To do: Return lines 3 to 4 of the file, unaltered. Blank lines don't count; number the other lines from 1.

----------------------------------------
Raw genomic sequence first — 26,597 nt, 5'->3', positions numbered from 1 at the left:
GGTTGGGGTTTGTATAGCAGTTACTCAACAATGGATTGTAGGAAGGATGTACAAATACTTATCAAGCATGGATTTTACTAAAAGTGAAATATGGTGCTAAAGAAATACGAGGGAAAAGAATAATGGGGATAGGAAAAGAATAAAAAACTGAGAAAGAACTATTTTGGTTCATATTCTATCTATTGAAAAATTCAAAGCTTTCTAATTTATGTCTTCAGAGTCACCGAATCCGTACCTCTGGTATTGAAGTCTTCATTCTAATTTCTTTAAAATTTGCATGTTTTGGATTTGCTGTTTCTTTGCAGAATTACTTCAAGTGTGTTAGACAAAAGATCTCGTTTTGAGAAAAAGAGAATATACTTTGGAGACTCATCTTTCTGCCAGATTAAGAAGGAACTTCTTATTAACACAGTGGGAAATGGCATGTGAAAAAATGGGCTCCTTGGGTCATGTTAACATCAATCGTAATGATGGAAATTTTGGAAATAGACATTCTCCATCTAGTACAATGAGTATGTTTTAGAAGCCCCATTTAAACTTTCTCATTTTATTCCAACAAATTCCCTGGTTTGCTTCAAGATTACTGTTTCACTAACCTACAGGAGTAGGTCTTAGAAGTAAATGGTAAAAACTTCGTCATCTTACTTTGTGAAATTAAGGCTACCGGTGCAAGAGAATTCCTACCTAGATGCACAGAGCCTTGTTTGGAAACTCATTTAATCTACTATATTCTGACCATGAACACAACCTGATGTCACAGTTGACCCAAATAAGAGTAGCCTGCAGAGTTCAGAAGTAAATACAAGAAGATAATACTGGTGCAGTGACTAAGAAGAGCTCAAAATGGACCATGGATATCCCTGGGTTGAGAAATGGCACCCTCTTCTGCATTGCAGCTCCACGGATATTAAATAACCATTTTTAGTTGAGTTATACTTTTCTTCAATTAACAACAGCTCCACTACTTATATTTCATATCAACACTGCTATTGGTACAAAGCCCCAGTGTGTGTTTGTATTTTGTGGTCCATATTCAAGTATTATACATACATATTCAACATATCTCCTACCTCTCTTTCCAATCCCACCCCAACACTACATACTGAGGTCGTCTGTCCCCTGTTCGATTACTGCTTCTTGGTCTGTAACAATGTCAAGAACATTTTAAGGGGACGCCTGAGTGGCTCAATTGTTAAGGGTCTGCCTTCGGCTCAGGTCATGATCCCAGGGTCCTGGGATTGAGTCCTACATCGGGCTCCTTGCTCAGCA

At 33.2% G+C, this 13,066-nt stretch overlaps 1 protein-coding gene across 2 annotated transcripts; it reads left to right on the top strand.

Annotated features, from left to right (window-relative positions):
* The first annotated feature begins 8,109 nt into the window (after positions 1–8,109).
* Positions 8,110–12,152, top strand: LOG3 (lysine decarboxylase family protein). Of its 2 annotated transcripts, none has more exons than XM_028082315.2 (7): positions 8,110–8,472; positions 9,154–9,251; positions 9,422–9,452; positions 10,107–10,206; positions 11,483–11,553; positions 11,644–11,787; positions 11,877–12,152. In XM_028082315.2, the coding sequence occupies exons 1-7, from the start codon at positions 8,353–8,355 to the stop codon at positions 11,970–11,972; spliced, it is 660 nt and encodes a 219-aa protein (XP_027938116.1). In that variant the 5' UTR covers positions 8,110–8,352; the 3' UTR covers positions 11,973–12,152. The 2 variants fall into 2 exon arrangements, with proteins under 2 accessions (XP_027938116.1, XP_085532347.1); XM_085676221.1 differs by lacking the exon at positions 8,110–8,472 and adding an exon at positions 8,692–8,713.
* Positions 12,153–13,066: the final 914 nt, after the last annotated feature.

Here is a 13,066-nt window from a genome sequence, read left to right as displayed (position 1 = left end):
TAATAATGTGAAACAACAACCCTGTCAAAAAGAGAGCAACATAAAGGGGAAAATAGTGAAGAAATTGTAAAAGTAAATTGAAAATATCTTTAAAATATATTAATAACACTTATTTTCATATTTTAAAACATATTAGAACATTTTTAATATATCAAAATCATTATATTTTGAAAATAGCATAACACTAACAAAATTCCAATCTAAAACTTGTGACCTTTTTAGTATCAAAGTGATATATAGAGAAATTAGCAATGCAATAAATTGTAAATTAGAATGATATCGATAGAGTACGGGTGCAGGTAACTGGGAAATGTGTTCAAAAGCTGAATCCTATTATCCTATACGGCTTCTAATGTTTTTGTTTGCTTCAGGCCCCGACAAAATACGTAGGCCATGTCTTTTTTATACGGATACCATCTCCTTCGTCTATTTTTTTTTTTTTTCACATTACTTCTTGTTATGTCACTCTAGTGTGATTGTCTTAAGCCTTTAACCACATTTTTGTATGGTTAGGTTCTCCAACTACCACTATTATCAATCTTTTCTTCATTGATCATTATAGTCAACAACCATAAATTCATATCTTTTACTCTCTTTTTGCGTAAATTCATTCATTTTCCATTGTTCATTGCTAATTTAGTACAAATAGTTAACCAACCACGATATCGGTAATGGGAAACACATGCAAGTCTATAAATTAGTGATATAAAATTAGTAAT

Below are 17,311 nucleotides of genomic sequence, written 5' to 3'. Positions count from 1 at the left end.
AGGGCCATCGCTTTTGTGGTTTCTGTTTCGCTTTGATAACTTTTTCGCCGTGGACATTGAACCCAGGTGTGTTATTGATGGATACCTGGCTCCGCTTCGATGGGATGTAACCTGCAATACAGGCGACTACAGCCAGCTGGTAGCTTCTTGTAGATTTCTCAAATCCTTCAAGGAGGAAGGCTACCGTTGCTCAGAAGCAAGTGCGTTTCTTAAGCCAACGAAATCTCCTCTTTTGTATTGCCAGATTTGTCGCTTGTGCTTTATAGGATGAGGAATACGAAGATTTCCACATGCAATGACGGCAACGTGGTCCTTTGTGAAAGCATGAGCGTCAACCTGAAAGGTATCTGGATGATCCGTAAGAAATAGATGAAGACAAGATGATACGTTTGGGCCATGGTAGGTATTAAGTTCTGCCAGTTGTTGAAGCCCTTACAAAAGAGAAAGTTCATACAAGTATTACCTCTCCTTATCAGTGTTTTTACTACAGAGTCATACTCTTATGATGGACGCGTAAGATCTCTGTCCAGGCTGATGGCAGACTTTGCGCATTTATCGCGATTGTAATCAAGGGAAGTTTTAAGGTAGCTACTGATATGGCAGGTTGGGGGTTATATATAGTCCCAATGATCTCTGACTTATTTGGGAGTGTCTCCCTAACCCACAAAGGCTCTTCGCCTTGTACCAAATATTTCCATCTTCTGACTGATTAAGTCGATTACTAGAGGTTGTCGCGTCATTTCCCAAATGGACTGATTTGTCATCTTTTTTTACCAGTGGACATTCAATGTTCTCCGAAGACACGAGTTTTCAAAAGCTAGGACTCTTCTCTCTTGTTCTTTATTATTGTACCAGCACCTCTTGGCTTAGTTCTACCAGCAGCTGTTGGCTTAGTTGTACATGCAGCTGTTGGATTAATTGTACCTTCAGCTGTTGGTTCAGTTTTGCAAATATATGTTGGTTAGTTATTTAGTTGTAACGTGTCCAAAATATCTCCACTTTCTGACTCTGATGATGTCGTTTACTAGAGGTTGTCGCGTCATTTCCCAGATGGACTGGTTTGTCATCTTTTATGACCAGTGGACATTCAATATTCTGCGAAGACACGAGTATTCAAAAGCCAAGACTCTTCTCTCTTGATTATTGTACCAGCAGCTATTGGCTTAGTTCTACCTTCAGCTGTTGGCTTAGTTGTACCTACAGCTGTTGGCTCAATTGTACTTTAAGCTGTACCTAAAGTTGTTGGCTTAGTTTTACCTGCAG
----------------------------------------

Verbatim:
At 33.2% G+C, this 13,066-nt stretch overlaps 1 protein-coding gene across 2 annotated transcripts; it reads left to right on the top strand.

Annotated features, from left to right (window-relative positions):